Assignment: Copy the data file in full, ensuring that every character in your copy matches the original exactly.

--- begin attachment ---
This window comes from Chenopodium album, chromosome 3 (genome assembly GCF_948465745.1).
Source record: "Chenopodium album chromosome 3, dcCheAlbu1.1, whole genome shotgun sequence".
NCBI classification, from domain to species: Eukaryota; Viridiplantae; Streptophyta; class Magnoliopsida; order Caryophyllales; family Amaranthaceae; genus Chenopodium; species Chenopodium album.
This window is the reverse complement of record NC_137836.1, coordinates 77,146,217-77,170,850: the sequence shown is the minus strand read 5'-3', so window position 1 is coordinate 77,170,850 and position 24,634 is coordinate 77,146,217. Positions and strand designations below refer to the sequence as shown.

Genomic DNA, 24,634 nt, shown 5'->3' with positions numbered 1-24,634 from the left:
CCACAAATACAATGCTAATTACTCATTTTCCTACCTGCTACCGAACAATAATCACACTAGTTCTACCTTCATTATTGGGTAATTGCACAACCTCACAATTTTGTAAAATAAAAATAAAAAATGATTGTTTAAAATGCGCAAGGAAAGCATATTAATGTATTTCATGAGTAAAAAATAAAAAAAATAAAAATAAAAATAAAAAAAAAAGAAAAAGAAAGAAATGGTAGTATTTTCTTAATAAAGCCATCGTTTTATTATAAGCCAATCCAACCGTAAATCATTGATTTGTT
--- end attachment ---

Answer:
This window comes from Chenopodium album, chromosome 3 (genome assembly GCF_948465745.1).
Source record: "Chenopodium album chromosome 3, dcCheAlbu1.1, whole genome shotgun sequence".
NCBI classification, from domain to species: Eukaryota; Viridiplantae; Streptophyta; class Magnoliopsida; order Caryophyllales; family Amaranthaceae; genus Chenopodium; species Chenopodium album.
This window is the reverse complement of record NC_137836.1, coordinates 77,146,217-77,170,850: the sequence shown is the minus strand read 5'-3', so window position 1 is coordinate 77,170,850 and position 24,634 is coordinate 77,146,217. Positions and strand designations below refer to the sequence as shown.

Genomic DNA, 24,634 nt, shown 5'->3' with positions numbered 1-24,634 from the left:
CCACAAATACAATGCTAATTACTCATTTTCCTACCTGCTACCGAACAATAATCACACTAGTTCTACCTTCATTATTGGGTAATTGCACAACCTCACAATTTTGTAAAATAAAAATAAAAAATGATTGTTTAAAATGCGCAAGGAAAGCATATTAATGTATTTCATGAGTAAAAAATAAAAAAAATAAAAATAAAAATAAAAAAAAAAGAAAAAGAAAGAAATGGTAGTATTTTCTTAATAAAGCCATCGTTTTATTATAAGCCAATCCAACCGTAAATCATTGATTTGTT